Daniel Orton has journeyed back and forth between the NBA and the D-League a bunch this season.
The Turner Turnpike has become the road most traveled.
Every time the center goes from the Thunder to the 66ers, he takes the toll road between Oklahoma City and Tulsa. He sees the same exit signs, the same gas stations, the same toll booths.
No, he doesn't get to bypass the $4 toll.
And the Thunder issues no special Pike Pass.
“Not at all,” Orton said.
During a season when the Thunder has made more assignments to the D-League than any other team in the NBA, Orton is part of a group of players who have become accustomed to making the trip from Oklahoma City to Tulsa, from the NBA to the D-League. They straddle the two worlds, the glitz of the NBA and the grind of the D-League.
Thunder fans are familiar with that NBA glam.
But what about the D-League?
For Thunder players, most assignments occur when both the Thunder and 66ers are at home. In that case, players can either drive themselves to Tulsa or use a car service.
That decision often depends on how long they'll be staying with the 66ers.
With a short stint of a couple days, players often employ a car service to drive them since they don't have time to do much else other than practice and play. And they don't need a car to get to the arena.
“The hotel that we stay at is literally right next to the arena,” said forward Perry Jones, who's played 11 games with the 66ers. “Practice and everything, you just walk across the street.”
But with longer stints, having a car is the way to go.
Orton, who's played 19 games with the 66ers, likes to be able to get around town. Go to the mall. Find something to eat. Just get out of the hotel.
The hotel where the players stay is nice enough — albeit a serious step down from the fancy places where the Thunder stays on the road — but the walls can still start to close in around you.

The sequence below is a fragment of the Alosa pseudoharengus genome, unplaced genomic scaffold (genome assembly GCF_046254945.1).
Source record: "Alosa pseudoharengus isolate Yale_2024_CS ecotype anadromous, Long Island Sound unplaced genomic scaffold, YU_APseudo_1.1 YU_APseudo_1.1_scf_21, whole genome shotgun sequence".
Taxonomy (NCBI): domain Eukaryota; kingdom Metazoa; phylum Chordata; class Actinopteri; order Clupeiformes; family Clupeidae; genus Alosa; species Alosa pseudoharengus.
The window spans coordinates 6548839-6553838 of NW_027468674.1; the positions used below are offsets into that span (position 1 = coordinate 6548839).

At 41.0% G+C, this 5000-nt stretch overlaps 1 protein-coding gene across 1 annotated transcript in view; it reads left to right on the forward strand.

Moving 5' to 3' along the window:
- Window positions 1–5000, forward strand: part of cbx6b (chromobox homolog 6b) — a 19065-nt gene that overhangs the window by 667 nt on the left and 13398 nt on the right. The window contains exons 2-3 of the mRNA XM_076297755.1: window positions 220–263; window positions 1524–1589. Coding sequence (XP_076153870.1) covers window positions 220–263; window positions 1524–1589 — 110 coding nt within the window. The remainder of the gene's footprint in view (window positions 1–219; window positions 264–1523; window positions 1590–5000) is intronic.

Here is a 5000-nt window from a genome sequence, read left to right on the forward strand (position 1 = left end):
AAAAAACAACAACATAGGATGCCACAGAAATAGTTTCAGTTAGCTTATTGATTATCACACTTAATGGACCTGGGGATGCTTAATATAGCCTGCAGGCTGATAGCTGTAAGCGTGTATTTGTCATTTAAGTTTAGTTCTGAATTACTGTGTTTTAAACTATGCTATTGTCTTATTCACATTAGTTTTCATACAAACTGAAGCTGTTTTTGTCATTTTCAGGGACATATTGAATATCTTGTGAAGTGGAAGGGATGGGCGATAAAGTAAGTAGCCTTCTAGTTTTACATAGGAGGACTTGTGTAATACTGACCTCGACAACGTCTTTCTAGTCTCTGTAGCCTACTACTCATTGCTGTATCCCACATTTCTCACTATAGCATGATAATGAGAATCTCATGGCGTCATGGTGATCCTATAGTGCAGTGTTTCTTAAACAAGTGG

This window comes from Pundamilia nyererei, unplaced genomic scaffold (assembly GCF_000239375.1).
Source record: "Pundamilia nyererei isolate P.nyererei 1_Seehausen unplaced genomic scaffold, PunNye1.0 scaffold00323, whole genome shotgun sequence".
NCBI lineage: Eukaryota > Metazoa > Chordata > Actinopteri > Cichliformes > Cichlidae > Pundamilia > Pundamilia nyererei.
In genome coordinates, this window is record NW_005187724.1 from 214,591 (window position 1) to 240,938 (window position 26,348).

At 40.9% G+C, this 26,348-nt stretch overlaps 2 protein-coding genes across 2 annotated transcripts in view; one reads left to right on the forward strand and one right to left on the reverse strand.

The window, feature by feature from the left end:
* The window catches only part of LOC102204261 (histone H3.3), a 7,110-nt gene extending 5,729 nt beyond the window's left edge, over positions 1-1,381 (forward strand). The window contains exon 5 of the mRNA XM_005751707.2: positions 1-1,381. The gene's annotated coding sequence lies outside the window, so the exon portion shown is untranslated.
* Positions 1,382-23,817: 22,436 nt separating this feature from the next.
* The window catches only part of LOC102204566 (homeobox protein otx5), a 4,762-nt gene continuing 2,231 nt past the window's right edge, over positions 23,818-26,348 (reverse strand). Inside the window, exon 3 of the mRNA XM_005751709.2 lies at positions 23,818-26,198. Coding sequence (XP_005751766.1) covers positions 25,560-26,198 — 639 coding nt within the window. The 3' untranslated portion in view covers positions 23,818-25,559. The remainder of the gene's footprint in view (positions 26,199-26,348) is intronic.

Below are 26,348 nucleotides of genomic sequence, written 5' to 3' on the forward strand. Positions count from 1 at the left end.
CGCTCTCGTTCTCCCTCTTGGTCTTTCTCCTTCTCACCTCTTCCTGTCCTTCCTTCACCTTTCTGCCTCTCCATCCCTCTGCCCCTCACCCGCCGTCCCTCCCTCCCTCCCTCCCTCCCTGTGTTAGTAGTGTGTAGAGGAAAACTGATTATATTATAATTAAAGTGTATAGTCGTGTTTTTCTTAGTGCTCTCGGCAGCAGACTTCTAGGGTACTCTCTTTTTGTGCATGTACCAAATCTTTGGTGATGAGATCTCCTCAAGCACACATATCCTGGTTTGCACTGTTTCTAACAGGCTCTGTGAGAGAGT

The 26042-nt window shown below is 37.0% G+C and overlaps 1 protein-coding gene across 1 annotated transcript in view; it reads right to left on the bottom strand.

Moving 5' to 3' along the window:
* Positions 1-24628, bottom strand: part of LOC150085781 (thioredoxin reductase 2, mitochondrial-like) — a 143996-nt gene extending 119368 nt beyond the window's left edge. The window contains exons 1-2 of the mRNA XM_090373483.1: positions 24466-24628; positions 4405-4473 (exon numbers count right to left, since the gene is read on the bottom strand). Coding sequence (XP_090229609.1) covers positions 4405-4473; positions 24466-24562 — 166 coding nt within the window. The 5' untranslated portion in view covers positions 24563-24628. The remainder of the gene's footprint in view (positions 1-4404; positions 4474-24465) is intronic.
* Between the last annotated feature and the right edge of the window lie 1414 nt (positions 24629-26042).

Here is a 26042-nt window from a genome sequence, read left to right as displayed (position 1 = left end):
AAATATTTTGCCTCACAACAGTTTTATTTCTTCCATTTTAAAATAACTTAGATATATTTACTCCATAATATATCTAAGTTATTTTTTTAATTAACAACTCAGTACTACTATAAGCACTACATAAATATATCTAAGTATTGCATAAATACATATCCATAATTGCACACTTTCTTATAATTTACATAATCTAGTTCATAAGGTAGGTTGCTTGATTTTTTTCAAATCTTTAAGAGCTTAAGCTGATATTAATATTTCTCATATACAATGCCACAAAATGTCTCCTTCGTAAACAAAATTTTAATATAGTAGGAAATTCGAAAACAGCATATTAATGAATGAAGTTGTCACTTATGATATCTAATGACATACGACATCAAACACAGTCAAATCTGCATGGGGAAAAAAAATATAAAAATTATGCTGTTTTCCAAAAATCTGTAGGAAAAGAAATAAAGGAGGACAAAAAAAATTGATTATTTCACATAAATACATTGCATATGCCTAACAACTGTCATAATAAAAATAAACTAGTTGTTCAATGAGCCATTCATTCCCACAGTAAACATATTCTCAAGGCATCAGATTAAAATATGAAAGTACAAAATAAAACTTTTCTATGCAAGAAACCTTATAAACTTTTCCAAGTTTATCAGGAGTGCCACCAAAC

“I pretty much go to Applebee's the whole time and watch TV there just to be around people,” Orton said.
Meals are a bit trickier when players are with the 66ers. For Thunder players, food is often provided at the team's practice facility. Before a morning practice, the players can eat breakfast, and once practice is over, they are provided lunch.
When players go to Tulsa, they have to take care of themselves.
“You've got to be disciplined,” guard Jeremy Lamb said. “Right by the hotel is Chick-fil-A, Popeye's, all that type of stuff. It's easy to go right there.”
Having discipline extends to the basketball court.
The Thunder has more than a dozen coaches and staff members who help with player development, but the 66ers have only three coaches. Players don't receive as much individualized attention in Tulsa and have to take responsibility for getting in extra work.
Despite the differences in the D-League, the Thunder players who've spent time there have flourished. Reggie Jackson and DeAndre Liggins, for example, parlayed short stints with the 66ers into the backup duties with the Thunder, and Lamb has been named to the D-League All-Star Game.
“Both places, you can get better and really work on your game,” said Lamb, who has averaged 21.1 points in 14 games with the 66ers. “It's really helped my game, so I can't be mad at it.”
What he can be miffed about is how he and the rest of the players have to travel when they're with the 66ers. The Thunder flies to road games via private jet, but the 66ers fly commercial. That means going through airport security, making connections and hoping for a good seat.
Basically, it's a hassle just like it is for the rest of us.
These guys are tall.
Even though the 66ers fly first class with bigger seats and more legroom whenever possible, they often have to use smaller planes when they're flying in and out of Tulsa.
“You learn to deal with it,” Orton said.
How does a 6-10 guy do that?
“I actually like windows,” Orton said of the window seats. “Try to lean up against it and go to sleep.”
The 6-11 Jones prefers exit rows and said, “I'm cool if I get the window. I don't want to sit in the middle. They don't let you get the arm rest. You're squished.”
He demonstrated, rolling his shoulders in and bringing his arms together.
Life in the D-League is not as comfortable as it is in the NBA. Not as easy. Not as posh. However, it does give the players who've live in both worlds a new appreciation for the good thing that they have in the NBA.
“You have to deal with it,” Orton said of going to the D-League. “Don't think. Just go.”
And don't forget to pay the toll.
Jenni Carlson: Jenni can be reached at (405) 475-4125. Like her at facebook.com/JenniCarlsonOK, follow her at twitter.com/jennicarlson_ok or view her personality page at newsok.com/jennicarlson.